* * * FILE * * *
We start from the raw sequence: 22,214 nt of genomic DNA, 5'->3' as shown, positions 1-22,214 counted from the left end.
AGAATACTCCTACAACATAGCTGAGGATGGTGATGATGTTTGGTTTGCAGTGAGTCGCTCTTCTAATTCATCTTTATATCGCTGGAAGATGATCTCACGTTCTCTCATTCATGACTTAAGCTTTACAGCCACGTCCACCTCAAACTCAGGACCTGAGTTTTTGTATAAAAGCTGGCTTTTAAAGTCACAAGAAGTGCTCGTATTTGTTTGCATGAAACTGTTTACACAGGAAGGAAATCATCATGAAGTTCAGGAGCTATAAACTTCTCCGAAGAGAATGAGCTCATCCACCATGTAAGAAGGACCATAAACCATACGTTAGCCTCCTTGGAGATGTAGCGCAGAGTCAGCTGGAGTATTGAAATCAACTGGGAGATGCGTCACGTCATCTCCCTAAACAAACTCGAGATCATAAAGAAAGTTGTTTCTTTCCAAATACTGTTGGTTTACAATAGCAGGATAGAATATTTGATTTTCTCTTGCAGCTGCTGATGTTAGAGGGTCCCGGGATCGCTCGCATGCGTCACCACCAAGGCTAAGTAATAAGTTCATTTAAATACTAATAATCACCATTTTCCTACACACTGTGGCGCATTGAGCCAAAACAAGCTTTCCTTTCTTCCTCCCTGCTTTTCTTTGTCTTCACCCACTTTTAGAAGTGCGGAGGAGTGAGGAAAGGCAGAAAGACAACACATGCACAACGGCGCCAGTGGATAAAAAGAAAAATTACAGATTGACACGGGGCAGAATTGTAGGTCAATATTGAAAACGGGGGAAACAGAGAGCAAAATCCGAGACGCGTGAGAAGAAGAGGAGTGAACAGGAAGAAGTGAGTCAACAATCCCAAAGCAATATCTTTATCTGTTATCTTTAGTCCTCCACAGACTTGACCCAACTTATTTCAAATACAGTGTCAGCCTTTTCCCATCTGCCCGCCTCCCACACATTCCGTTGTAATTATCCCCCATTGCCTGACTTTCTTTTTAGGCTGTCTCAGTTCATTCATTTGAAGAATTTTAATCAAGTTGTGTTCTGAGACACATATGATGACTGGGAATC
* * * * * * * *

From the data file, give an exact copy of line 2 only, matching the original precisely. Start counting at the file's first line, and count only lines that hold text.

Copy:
AGAATACTCCTACAACATAGCTGAGGATGGTGATGATGTTTGGTTTGCAGTGAGTCGCTCTTCTAATTCATCTTTATATCGCTGGAAGATGATCTCACGTTCTCTCATTCATGACTTAAGCTTTACAGCCACGTCCACCTCAAACTCAGGACCTGAGTTTTTGTATAAAAGCTGGCTTTTAAAGTCACAAGAAGTGCTCGTATTTGTTTGCATGAAACTGTTTACACAGGAAGGAAATCATCATGAAGTTCAGGAGCTATAAACTTCTCCGAAGAGAATGAGCTCATCCACCATGTAAGAAGGACCATAAACCATACGTTAGCCTCCTTGGAGATGTAGCGCAGAGTCAGCTGGAGTATTGAAATCAACTGGGAGATGCGTCACGTCATCTCCCTAAACAAACTCGAGATCATAAAGAAAGTTGTTTCTTTCCAAATACTGTTGGTTTACAATAGCAGGATAGAATATTTGATTTTCTCTTGCAGCTGCTGATGTTAGAGGGTCCCGGGATCGCTCGCATGCGTCACCACCAAGGCTAAGTAATAAGTTCATTTAAATACTAATAATCACCATTTTCCTACACACTGTGGCGCATTGAGCCAAAACAAGCTTTCCTTTCTTCCTCCCTGCTTTTCTTTGTCTTCACCCACTTTTAGAAGTGCGGAGGAGTGAGGAAAGGCAGAAAGACAACACATGCACAACGGCGCCAGTGGATAAAAAGAAAAATTACAGATTGACACGGGGCAGAATTGTAGGTCAATATTGAAAACGGGGGAAACAGAGAGCAAAATCCGAGACGCGTGAGAAGAAGAGGAGTGAACAGGAAGAAGTGAGTCAACAATCCCAAAGCAATATCTTTATCTGTTATCTTTAGTCCTCCACAGACTTGACCCAACTTATTTCAAATACAGTGTCAGCCTTTTCCCATCTGCCCGCCTCCCACACATTCCGTTGTAATTATCCCCCATTGCCTGACTTTCTTTTTAGGCTGTCTCAGTTCATTCATTTGAAGAATTTTAATCAAGTTGTGTTCTGAGACACATATGATGACTGGGAATC